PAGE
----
Operating Systems

1. Autoruns

Autoruns has the most comprehensive knowledge of auto-starting locations of any startup monitor, shows you what programs are configured to run during system bootup or login, and shows you the entries in the order Windows processes them. These programs include ones in your startup folder, Run, RunOnce, and other Registry keys. You can configure Autoruns to show other locations, including Explorer shell extensions, toolbars, browser helper objects, Winlogon notifications, auto-start services, and much more. Autoruns goes way beyond the MSConfig utility bundled with Windows.


  1. Download, extract the AutoRuns utility from https://kevincurran.org/com320/labs/operating%20systems/autoruns.zip.

  2. Move to the folder where it was extracted to and click on autorun.exe.

  3. You should see the following screen with excuting processes listed.

  4. Find out what programs are configured to run during system bootup or login. Do you recognize these programs? Identify the programs not provided by Microsoft that automatically start when you bootup or login.Note the Autoruns' Hide Signed Microsoft Entries option which helps you to zoom in on third-party auto-starting images that have been added to your system and it has support for looking at the auto-starting images configured for other accounts configured on a system.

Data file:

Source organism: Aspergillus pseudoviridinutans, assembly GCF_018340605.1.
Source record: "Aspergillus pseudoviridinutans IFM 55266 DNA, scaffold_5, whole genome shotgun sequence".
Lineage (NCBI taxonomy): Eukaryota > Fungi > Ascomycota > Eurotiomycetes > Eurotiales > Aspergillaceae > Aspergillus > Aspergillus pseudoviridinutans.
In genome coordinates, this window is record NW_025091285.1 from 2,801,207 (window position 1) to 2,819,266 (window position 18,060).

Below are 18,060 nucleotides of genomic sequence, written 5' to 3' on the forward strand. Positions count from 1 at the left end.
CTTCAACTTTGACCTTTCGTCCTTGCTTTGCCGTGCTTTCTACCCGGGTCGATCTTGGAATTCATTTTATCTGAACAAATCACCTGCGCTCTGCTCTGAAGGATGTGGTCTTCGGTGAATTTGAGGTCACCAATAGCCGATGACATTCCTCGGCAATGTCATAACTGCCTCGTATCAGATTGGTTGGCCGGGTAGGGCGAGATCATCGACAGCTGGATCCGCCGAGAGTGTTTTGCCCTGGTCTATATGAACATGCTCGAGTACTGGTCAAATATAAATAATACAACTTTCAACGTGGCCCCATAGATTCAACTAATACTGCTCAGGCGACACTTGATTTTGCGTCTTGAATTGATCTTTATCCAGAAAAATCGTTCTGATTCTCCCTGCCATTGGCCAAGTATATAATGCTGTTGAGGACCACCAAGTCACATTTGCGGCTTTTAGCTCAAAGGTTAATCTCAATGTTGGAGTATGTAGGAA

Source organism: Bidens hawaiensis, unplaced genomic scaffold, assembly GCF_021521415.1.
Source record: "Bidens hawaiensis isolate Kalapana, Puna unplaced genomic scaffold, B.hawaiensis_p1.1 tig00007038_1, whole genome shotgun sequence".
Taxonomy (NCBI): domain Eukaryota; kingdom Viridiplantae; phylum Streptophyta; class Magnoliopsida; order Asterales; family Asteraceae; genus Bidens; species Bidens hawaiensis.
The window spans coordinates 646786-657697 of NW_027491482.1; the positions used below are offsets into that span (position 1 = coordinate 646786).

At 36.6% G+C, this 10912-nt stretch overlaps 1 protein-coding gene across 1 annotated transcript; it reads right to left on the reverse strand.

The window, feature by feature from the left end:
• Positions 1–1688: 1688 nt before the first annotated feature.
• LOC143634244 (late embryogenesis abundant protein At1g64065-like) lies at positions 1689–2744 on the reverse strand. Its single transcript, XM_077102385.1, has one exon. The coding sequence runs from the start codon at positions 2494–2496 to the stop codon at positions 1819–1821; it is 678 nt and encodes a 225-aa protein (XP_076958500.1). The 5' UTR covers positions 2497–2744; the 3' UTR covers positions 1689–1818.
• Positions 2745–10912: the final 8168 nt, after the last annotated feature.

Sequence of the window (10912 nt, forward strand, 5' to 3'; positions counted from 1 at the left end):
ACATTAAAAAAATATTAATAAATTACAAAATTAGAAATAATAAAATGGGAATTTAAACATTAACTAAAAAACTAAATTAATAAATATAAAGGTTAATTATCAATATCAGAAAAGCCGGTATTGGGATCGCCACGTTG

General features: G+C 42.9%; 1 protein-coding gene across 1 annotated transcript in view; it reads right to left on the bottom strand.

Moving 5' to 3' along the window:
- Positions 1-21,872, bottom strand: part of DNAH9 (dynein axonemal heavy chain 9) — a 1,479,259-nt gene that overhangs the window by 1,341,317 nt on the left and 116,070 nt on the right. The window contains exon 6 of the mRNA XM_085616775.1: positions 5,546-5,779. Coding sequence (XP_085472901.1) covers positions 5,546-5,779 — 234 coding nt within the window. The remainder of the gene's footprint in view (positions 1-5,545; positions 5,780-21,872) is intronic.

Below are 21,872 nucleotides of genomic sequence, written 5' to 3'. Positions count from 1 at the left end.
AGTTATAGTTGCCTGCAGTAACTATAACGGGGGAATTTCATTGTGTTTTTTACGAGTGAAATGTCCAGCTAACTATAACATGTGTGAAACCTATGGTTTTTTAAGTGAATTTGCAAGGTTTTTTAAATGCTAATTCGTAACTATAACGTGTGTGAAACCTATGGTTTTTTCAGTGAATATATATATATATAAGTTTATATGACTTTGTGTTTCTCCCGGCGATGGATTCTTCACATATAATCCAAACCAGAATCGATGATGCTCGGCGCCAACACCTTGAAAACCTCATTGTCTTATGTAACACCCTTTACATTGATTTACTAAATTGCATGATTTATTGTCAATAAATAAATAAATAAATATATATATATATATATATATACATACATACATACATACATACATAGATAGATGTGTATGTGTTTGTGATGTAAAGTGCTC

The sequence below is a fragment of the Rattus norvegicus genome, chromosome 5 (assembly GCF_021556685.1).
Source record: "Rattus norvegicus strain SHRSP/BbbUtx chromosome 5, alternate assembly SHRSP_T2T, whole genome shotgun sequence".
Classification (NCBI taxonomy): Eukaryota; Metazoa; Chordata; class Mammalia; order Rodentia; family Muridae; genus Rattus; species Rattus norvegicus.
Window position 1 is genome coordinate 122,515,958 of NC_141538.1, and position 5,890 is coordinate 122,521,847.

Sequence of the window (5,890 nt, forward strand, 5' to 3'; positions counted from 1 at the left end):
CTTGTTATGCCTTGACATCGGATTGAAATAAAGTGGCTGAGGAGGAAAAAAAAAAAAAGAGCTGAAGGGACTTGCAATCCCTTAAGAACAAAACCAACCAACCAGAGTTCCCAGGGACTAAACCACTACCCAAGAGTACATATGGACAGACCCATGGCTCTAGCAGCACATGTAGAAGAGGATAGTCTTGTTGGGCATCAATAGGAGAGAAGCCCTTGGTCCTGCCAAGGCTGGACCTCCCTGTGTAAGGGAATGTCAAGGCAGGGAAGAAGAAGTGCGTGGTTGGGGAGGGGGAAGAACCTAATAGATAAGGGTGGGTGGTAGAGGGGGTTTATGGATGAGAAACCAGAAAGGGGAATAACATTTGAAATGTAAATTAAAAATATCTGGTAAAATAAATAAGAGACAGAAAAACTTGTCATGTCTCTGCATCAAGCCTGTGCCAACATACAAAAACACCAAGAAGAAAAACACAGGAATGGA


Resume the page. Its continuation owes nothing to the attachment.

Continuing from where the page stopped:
2. Process Explorer

    Process Explorer shows you information about which handles and DLLs processes have opened or loaded.The Process Explorer display consists of two sub-windows.

    The top window always shows a list of the currently active processes, including the names of their owning accounts, whereas the information displayed in the bottom window depends on the mode that Process Explorer is in: if it is in handle mode you'll see the handles that the process selected in the top window has opened; if Process Explorer is in DLL mode you'll see the DLLs and memory-mapped files that the process has loaded. Process Explorer also has a powerful search capability that will quickly show you which processes have particular handles opened or DLLs loaded. Process Explorer is useful for tracking down DLL-version problems or handle leaks, and provide insight into the way Windows and applications work.

    1. Download, extract and run the Process Explorer utility from https://kevincurran.org/com320/labs/operating%20systems/ProcessExplorer.zip.. the process is similar to above. Note the directory which it extracts the files to.

    2. Choose a process, e.g. winword.exe and find out which DLLs it has loaded. Do this by starting Word (if not already running).

    3. Now click on the System Information button (Ctrl+I) to see details of CPU activity in your system.

    4. Now start a new program, e.g. Microsoft Excel. Watch how CPU usage changes when you start this program, a minute after you have started this program, and when you terminate this program.

    5. Click on System Information button (Ctrl+I) to see this information in detail.